- I changed my bash shell to vi mode. I knew that default bash shell was Emacs mode and so cursor motion like C-a and C-e are burned into my brain even though I haven’t used Emacs in over 10 years. You don’t get all the nice bits of Vim like
ciw, but you do get a lot of the cursor movement that you need to know to be good with Vim. To turn it on run: “set -o vi” at the command-line to test it out and put that command in your .bash_profile to use it for every session. You can also edit your .inputrc to use Vi mode everywhere GNU Readline is used (like the command-line MySQL client), but I haven’t tried that yet. You can read more about Vi mode here and here.
- I started with a blank .vimrc. You see a lot of people sharing their .vimrc files and they are usually these sprawling, multi-page settings files that are almost incomprehensible. There is always good stuff in there but if you don’t know why they’re doing things and just copy one completely you’re going to have a bad time. I know I did. Every time I quit trying to use Vim it was because there was stuff getting in the way of what I wanted to do. When you start from plain, vanilla Vim you are forced to figure out exactly what you want to do, Google it, and then learn how you can alter your settings file to achieve what you want. Plain, vanilla Vim is perfectly fine for editing. I see my .vimrc as a way to just make it a bit comfortable to me.
- Ignore Pathogen and Nerdtree and Janus and just use Vim. Like what I said above, to learn Vim I had to learn Vim. Not Vim with fancy file browser trees or massive add-ons that made Vim more like TextMate.
The nice thing about learning something that has existed for over 20 years is that anything I’ve wanted to do has already been explained and written about many times. This is how I did it, and if you have always wanted to try or have been discouraged in the past due to the same mistakes I made, I think you should try it again.
posted on January 04
How About Some Fucking Whimsy?
The original front-door to MLKSHK when we were in pre-launch mode. You had to click and drag-out a circle to get inside. The error page you see is also a joke because we use Nginx.
Two years ago I wrote a post with the subtitle “Complain about the way other people make software by making software.” It was then quoted in a book by Austin Kleon and every once in a while someone reaches out to me to tell me they liked the quote. The post was about empathy, making things, and thinking about the people who make things for you to use; but that subtitle is about making things work the way you think they should work because it’s a way to share your point of view.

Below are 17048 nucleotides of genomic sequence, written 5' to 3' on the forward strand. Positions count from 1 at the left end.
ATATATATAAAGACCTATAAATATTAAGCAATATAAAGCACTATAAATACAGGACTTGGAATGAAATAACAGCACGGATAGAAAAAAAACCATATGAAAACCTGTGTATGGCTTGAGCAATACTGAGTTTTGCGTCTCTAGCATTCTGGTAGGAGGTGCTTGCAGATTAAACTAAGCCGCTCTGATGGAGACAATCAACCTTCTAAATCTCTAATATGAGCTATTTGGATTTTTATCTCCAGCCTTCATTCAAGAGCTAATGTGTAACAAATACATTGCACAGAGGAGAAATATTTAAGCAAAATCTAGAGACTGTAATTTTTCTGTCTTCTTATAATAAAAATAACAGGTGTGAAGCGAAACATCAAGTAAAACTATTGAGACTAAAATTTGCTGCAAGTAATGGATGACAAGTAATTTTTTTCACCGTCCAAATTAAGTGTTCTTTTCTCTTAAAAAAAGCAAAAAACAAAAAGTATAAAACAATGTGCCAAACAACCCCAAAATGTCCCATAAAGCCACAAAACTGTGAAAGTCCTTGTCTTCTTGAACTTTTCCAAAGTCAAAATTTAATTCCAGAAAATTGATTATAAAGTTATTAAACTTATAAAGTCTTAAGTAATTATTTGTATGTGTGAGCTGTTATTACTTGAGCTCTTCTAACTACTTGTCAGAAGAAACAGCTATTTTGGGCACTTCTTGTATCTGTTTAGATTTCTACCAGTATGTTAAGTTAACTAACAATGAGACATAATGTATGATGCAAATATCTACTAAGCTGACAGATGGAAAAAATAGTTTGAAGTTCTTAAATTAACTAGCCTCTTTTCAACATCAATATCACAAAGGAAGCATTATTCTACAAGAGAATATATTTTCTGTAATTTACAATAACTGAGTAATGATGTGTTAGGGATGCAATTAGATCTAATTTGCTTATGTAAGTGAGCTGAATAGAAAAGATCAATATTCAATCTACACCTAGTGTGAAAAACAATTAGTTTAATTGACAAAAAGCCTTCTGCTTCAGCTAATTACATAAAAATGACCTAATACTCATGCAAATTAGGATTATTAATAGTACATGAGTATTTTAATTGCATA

I am not into tricks to get users like faking engagement or sucking names out of your contact list. I hear this is a really good way to get lots of users. I am sure investors love stuff like this and high-five your bro-hand in pitch meetings when you bring up shit like this.
Related to those tricks are dark patterns where developers purposely make things confusing or challenging for users so they can bill one more month or hope the user doesn’t notice they’ve sent out a few thousand friend requests to their landlord, mother, and people who bought a stereo off of them six years ago.
I believe people who do these things can go jump in a lake.
The only only only thing I think about when building things for people is creating delight. That is all. My job is to create a place that delights people. Whether I am making a bank or a chat room or a place to pay a DMV fee, my site’s #1 job is to delight the user.
This might include doing things like Willy Wonka-style buttons to get into secret areas, but it also includes creating clear, lighted paths, free of dark patterns and privacy shenanigans. It means giving your users stuff that feels good to use. It means giving your users nothing to think about.
Delight also means people don’t feel threatened by other users and the creators of the site are available as often as possible to help clear things up and keep an eye on problems. Delight means making your site fast, secure, and responsive to their needs and browsers.
Shit needs to work! Delight means testing your code like an adult rather than moving fast and breaking things like an energetic, baby hippo. Baby hippos are cute but you don’t want one holding your credit card is what I am saying.
So yeah, make delightful things. Be good to your users. (Refer to your users as users because that’s what they do, they use the stuff you make!) User is such a great word. I love to use it.
These are the things I believe and this is how I build things. Thanks for listening.
—Andre “Pretty Fucking Delightful” Torrez
This actually started as a blog post for the weblog at work. It ended up having too many swear words and veered off into non-work related thoughts so I figured it should live over here. My job right now is giving people the freedom to keep their focus on making delightful stuff. We’re called Tugboat Yards and we’re taking the hassle out of taking online payments and managing the relationship with your users.